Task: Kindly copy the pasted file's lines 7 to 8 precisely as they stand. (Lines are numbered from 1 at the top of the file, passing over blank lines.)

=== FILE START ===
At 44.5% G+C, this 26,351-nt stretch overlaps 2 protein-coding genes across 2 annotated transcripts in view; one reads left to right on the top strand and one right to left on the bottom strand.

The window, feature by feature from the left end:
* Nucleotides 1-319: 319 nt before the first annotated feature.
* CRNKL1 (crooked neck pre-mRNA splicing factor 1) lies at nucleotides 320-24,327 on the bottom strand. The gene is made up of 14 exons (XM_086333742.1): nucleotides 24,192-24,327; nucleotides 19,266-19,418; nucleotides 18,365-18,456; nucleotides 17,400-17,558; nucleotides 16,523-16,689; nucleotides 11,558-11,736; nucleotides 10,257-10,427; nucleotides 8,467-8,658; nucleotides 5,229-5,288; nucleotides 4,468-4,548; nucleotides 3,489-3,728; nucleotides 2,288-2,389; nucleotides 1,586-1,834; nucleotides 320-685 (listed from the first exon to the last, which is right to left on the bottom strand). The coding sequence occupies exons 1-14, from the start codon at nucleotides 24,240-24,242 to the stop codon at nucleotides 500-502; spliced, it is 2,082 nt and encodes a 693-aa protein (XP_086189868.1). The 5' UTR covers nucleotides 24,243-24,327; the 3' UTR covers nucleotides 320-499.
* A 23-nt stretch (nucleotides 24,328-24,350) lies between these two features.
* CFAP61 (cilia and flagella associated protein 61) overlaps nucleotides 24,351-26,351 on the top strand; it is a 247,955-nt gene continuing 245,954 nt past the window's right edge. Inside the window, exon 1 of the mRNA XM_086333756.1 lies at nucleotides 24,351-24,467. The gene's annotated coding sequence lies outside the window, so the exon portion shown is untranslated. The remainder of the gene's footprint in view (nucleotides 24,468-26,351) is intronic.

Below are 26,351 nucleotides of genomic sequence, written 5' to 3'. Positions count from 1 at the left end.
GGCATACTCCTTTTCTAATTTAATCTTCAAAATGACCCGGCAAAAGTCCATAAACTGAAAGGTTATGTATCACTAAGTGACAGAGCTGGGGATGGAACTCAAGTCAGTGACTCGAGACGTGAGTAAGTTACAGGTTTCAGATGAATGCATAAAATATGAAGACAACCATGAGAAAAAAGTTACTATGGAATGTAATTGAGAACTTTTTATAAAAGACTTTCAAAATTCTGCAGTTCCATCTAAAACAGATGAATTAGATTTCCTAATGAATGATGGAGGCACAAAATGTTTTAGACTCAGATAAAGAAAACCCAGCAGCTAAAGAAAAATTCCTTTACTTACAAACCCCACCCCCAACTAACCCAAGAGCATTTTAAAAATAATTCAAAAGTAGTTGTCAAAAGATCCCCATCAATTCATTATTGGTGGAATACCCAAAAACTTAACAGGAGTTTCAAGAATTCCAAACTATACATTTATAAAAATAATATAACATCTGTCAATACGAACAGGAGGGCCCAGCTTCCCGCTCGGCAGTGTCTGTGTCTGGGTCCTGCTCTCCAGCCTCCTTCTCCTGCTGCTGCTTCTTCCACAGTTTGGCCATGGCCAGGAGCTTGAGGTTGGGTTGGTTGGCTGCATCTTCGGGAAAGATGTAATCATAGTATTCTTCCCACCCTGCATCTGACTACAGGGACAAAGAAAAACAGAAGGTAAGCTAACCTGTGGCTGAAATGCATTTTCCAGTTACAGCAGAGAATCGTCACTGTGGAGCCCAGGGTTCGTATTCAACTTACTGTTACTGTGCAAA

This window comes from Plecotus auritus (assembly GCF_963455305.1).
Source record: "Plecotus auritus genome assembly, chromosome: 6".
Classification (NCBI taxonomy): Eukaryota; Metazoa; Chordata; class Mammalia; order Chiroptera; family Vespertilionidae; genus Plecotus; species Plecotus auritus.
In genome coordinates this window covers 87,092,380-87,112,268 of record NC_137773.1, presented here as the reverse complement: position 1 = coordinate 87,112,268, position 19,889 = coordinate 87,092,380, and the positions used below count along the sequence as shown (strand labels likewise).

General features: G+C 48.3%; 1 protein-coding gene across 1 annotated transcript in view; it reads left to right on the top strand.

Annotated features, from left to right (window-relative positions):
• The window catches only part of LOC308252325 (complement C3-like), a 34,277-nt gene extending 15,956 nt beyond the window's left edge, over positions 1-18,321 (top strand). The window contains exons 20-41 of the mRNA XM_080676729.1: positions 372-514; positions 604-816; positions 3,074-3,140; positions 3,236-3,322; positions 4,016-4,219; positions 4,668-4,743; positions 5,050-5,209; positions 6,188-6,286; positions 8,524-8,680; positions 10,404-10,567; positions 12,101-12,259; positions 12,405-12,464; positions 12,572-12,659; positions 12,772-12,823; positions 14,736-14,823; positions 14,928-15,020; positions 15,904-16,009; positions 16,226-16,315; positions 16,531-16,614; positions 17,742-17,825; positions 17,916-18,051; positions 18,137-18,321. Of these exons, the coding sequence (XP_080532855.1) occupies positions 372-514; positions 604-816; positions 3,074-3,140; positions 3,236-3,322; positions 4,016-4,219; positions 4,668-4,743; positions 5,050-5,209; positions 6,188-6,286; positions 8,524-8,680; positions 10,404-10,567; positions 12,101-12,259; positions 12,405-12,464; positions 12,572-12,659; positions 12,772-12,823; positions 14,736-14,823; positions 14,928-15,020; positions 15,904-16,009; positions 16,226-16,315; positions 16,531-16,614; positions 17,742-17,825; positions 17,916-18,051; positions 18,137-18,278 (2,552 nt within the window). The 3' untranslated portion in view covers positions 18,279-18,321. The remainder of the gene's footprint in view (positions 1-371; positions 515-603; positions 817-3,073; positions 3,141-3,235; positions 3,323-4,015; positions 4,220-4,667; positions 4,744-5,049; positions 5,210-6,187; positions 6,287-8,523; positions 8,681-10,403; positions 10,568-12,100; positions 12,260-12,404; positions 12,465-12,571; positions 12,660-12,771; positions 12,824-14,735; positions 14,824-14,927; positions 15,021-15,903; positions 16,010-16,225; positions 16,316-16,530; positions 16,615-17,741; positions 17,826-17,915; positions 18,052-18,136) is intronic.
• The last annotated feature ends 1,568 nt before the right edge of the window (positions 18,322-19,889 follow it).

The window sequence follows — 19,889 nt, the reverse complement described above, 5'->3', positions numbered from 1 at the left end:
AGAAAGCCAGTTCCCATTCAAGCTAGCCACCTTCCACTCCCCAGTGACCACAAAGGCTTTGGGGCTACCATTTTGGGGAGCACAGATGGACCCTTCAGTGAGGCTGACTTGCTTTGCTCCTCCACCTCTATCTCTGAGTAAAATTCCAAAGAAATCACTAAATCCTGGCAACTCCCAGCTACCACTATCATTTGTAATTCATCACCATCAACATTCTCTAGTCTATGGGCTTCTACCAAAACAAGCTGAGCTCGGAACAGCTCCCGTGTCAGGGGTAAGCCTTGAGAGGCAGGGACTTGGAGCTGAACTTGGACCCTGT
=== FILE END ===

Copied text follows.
Below are 26,351 nucleotides of genomic sequence, written 5' to 3'. Positions count from 1 at the left end.
GGCATACTCCTTTTCTAATTTAATCTTCAAAATGACCCGGCAAAAGTCCATAAACTGAAAGGTTATGTATCACTAAGTGACAGAGCTGGGGATGGAACTCAAGTCAGTGACTCGAGACGTGAGTAAGTTACAGGTTTCAGATGAATGCATAAAATATGAAGACAACCATGAGAAAAAAGTTACTATGGAATGTAATTGAGAACTTTTTATAAAAGACTTTCAAAATTCTGCAGTTCCATCTAAAACAGATGAATTAGATTTCCTAATGAATGATGGAGGCACAAAATGTTTTAGACTCAGATAAAGAAAACCCAGCAGCTAAAGAAAAATTCCTTTACTTACAAACCCCACCCCCAACTAACCCAAGAGCATTTTAAAAATAATTCAAAAGTAGTTGTCAAAAGATCCCCATCAATTCATTATTGGTGGAATACCCAAAAACTTAACAGGAGTTTCAAGAATTCCAAACTATACATTTATAAAAATAATATAACATCTGTCAATACGAACAGGAGGGCCCAGCTTCCCGCTCGGCAGTGTCTGTGTCTGGGTCCTGCTCTCCAGCCTCCTTCTCCTGCTGCTGCTTCTTCCACAGTTTGGCCATGGCCAGGAGCTTGAGGTTGGGTTGGTTGGCTGCATCTTCGGGAAAGATGTAATCATAGTATTCTTCCCACCCTGCATCTGACTACAGGGACAAAGAAAAACAGAAGGTAAGCTAACCTGTGGCTGAAATGCATTTTCCAGTTACAGCAGAGAATCGTCACTGTGGAGCCCAGGGTTCGTATTCAACTTACTGTTACTGTGCAAA